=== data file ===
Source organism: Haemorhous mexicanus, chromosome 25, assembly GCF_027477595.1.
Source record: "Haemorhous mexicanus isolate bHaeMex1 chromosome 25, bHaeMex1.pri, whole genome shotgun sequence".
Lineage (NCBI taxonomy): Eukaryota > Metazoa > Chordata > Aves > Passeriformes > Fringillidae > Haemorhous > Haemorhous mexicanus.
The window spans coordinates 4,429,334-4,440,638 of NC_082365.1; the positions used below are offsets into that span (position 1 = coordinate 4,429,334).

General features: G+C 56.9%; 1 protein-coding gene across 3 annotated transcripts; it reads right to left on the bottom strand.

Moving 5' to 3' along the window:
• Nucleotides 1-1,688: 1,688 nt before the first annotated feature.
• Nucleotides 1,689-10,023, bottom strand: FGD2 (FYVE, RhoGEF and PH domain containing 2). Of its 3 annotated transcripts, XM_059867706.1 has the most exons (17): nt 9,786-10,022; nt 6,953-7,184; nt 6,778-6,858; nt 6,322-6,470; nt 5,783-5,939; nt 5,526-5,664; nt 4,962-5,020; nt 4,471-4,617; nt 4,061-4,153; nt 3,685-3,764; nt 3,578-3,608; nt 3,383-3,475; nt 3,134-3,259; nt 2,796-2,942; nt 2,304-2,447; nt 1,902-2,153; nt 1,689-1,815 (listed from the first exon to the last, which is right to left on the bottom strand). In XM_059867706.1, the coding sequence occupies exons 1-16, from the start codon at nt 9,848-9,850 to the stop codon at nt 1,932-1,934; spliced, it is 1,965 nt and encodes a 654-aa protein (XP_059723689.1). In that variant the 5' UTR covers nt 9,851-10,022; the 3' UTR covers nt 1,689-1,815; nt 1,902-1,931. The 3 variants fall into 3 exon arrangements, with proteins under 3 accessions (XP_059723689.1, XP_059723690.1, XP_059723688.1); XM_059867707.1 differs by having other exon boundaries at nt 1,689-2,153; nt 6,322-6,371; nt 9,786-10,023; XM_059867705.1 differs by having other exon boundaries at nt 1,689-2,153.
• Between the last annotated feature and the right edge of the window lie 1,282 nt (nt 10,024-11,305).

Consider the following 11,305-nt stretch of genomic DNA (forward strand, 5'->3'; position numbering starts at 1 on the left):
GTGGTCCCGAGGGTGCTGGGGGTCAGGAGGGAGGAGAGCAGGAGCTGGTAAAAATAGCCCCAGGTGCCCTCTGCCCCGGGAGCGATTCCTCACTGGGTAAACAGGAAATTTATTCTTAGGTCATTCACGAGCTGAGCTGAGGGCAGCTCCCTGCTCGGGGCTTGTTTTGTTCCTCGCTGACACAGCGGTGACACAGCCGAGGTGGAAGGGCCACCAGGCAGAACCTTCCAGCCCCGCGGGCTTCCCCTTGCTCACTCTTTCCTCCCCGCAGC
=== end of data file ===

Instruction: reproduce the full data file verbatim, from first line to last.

Source organism: Haemorhous mexicanus, chromosome 25, assembly GCF_027477595.1.
Source record: "Haemorhous mexicanus isolate bHaeMex1 chromosome 25, bHaeMex1.pri, whole genome shotgun sequence".
Lineage (NCBI taxonomy): Eukaryota > Metazoa > Chordata > Aves > Passeriformes > Fringillidae > Haemorhous > Haemorhous mexicanus.
The window spans coordinates 4,429,334-4,440,638 of NC_082365.1; the positions used below are offsets into that span (position 1 = coordinate 4,429,334).

General features: G+C 56.9%; 1 protein-coding gene across 3 annotated transcripts; it reads right to left on the bottom strand.

Moving 5' to 3' along the window:
• Nucleotides 1-1,688: 1,688 nt before the first annotated feature.
• Nucleotides 1,689-10,023, bottom strand: FGD2 (FYVE, RhoGEF and PH domain containing 2). Of its 3 annotated transcripts, XM_059867706.1 has the most exons (17): nt 9,786-10,022; nt 6,953-7,184; nt 6,778-6,858; nt 6,322-6,470; nt 5,783-5,939; nt 5,526-5,664; nt 4,962-5,020; nt 4,471-4,617; nt 4,061-4,153; nt 3,685-3,764; nt 3,578-3,608; nt 3,383-3,475; nt 3,134-3,259; nt 2,796-2,942; nt 2,304-2,447; nt 1,902-2,153; nt 1,689-1,815 (listed from the first exon to the last, which is right to left on the bottom strand). In XM_059867706.1, the coding sequence occupies exons 1-16, from the start codon at nt 9,848-9,850 to the stop codon at nt 1,932-1,934; spliced, it is 1,965 nt and encodes a 654-aa protein (XP_059723689.1). In that variant the 5' UTR covers nt 9,851-10,022; the 3' UTR covers nt 1,689-1,815; nt 1,902-1,931. The 3 variants fall into 3 exon arrangements, with proteins under 3 accessions (XP_059723689.1, XP_059723690.1, XP_059723688.1); XM_059867707.1 differs by having other exon boundaries at nt 1,689-2,153; nt 6,322-6,371; nt 9,786-10,023; XM_059867705.1 differs by having other exon boundaries at nt 1,689-2,153.
• Between the last annotated feature and the right edge of the window lie 1,282 nt (nt 10,024-11,305).

Consider the following 11,305-nt stretch of genomic DNA (forward strand, 5'->3'; position numbering starts at 1 on the left):
GTGGTCCCGAGGGTGCTGGGGGTCAGGAGGGAGGAGAGCAGGAGCTGGTAAAAATAGCCCCAGGTGCCCTCTGCCCCGGGAGCGATTCCTCACTGGGTAAACAGGAAATTTATTCTTAGGTCATTCACGAGCTGAGCTGAGGGCAGCTCCCTGCTCGGGGCTTGTTTTGTTCCTCGCTGACACAGCGGTGACACAGCCGAGGTGGAAGGGCCACCAGGCAGAACCTTCCAGCCCCGCGGGCTTCCCCTTGCTCACTCTTTCCTCCCCGCAGC